So, what did we learn from all this? Basically, if you stuck with me this far, (thank you if you did), the "witch" that I grew up knowing wasn't so bad after all and if it wasn't for 15th-century marketing propaganda... we might not even have a witch to dress up as nowadays. Also, all those outcries of witch might not have had anything to do with anyone actually dancing with the devil in the pale moonlight. Maybe they were just trying to get someone bumped off while keeping their hands clean. So, next time you grab a beer, don't forget to pour out a little for the homies... and the alewives.
Since a new Hellboy project is in the works I thought it'd be a cool time to review one of the Hellboy animes. This time I'm covering the second animated movie, Hellboy Blood & Iron, which was released in March 2007. It was directed by Victor Cook and Tad Stones. One of the cool things about this anime is they got the cast from the Hellboy live-action movies to do the voice work for their characters, Perlman as Hellboy, Jones as Abe etc.
Now, the anime is based on the Hellboy character that was created by Mike Mignola. In August 1993 Hellboy made his first appearance in the San Diego Comic-Con Comics #2. Over time, Hellboy has been found in comics, animated films, live-action films and in December 2000 he made the jump to video games. His most recent appearance can be found in the PS4 (PlayStation 4) video game Injustice 2 as part of the DLC (downloadable content) Fighter Pack 2.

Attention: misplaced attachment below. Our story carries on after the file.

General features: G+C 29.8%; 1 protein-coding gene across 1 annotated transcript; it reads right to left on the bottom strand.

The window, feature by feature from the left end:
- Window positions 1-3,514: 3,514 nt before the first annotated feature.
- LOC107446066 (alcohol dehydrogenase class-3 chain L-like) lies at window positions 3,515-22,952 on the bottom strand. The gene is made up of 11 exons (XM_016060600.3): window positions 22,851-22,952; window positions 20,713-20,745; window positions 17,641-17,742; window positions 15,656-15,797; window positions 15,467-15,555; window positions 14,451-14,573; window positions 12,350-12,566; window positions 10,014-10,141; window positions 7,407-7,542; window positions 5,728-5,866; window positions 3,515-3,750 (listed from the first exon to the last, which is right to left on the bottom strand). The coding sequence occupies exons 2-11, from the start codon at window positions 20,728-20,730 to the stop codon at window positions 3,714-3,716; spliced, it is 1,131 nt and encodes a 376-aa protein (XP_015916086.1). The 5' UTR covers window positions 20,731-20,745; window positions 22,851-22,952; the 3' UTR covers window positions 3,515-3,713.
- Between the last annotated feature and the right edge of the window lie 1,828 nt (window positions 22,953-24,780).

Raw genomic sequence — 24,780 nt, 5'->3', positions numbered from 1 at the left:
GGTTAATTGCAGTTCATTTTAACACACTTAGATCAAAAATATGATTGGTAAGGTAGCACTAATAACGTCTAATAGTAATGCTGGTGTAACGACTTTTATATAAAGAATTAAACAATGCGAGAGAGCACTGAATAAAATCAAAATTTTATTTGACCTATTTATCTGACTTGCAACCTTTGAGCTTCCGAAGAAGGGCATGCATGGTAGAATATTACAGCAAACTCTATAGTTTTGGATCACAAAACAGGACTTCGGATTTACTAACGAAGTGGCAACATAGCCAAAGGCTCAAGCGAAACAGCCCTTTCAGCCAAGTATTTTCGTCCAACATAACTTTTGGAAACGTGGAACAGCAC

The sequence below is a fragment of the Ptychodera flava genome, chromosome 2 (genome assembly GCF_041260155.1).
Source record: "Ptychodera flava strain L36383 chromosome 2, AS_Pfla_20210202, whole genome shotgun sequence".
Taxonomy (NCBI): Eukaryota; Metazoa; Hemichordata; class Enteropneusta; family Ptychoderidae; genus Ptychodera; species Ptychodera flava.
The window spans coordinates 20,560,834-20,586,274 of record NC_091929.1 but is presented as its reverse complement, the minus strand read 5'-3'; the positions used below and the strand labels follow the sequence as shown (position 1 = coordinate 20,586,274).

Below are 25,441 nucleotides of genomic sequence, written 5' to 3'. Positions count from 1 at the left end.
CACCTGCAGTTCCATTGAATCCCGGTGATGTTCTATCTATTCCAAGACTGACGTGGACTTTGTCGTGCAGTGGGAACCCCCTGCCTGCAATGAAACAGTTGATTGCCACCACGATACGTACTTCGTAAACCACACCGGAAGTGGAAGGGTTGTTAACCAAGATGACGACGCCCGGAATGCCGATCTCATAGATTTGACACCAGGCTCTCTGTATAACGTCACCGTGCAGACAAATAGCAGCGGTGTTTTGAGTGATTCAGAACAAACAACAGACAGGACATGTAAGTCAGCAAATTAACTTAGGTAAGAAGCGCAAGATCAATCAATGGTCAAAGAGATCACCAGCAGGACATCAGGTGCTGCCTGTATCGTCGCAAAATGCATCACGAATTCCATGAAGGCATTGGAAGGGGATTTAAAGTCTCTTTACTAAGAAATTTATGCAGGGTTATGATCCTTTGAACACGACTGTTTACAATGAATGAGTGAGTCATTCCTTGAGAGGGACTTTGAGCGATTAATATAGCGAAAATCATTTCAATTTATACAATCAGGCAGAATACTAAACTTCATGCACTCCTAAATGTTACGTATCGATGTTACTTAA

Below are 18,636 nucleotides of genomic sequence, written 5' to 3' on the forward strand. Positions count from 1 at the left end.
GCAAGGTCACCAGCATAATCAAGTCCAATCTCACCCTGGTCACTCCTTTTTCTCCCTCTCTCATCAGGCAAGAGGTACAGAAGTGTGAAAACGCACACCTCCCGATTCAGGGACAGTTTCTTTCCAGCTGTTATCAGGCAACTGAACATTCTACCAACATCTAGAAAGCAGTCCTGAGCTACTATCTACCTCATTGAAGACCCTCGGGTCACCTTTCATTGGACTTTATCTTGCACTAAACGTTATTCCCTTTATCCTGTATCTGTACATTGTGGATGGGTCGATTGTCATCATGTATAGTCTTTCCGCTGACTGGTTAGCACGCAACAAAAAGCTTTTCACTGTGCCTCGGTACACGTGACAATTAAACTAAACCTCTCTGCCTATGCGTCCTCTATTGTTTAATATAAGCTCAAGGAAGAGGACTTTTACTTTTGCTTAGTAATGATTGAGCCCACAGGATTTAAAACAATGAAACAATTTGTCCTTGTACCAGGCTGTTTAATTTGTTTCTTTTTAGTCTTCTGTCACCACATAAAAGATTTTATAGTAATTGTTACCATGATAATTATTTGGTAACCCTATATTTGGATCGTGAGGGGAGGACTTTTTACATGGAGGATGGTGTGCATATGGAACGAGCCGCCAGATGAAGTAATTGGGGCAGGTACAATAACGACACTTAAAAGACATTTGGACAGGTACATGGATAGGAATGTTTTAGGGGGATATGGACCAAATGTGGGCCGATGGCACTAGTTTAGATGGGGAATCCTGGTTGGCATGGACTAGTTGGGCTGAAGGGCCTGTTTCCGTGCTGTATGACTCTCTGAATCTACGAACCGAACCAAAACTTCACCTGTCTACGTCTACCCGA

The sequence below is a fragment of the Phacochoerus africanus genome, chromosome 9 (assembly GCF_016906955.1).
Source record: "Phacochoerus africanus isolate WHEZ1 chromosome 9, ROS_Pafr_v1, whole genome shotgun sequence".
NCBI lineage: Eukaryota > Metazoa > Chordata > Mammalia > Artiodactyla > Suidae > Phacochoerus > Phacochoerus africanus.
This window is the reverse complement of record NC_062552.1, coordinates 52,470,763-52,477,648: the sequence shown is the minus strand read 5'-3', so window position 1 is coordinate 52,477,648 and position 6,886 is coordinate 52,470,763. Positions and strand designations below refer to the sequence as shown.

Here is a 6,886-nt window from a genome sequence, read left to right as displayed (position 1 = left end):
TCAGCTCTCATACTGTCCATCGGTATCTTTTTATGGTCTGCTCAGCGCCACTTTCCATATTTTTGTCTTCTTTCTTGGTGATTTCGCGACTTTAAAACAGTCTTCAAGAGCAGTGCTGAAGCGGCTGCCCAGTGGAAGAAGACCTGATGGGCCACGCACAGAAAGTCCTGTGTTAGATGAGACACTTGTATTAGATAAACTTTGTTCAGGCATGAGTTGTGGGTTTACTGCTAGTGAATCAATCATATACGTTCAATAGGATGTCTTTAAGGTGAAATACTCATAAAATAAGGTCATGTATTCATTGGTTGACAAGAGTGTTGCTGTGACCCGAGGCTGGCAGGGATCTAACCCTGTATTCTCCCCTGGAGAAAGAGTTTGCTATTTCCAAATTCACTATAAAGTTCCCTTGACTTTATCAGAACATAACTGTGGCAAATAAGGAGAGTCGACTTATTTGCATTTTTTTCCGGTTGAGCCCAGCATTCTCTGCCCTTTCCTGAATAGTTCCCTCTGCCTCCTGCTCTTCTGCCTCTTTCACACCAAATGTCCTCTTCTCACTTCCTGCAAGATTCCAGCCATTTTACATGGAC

Here's the story they're spinning for Blood & Iron. Back in 1939, a female vampire, Erzebet Ondrushko, known for bathing in the blood of the innocents stay young was killed by Professor Bruttenholm. Now, someone is trying to resurrect her. After Professor Broom finds this out, he decides that the BPRD (Bureau of Paranormal Research) need to do some investigating into the matter. Low and behold, someone is trying to bring Erzebet back and now it's up to Hellboy, Liz, and Abe to stop it from happening.
The story for Blood & Stone is based in part from the Hellboy: Wake the Devil storyline from the original comics, which I dug. The story has all of the same cast chemistry and attitude in it that I dug from the live-action movies. The storyline is pretty simple, something evil is coming and it's up to Hellboy and the crew to take it down. As everyone knows, you can't have Hellboy just taking down evil. You also have to bring up his right hand of doom.
I thought the playthrough was cool and it held my attention the entire time. As far as entertainment goes, you get a bit of everything in this one from fights, monsters and the loveable, shoot first ask questions later, Hellboy that we've all come to know. The weird thing about this one is the anime has a seventy-five-minute runtime, but it feels shorter when watching it.
Some of the voice cast is Ron Perlman as Hellboy, Selma Blair as Liz Sherman, John Hurt as Professor Trevor "Broom" Bruttenholm, Doug Jones as Abe Sapien, Cree Summer as Hecate and Kath Soucie as Erzebet Ondrushko. After watching Blood & Iron I came to the realization that animated or live, Perlman rocks it as Hellboy.
The animation looked good. I wasn't a fan of the character designs, but on the plus side, they went with Hellboy's small goat leg body style from the comics, which I think fans will dig. Unfortunately, since this one is rated TV-14 it's pretty tame as far as the gore goes.
Overall, as a Hellboy fan I thought this one was cool and if you haven't seen it, then you should change that.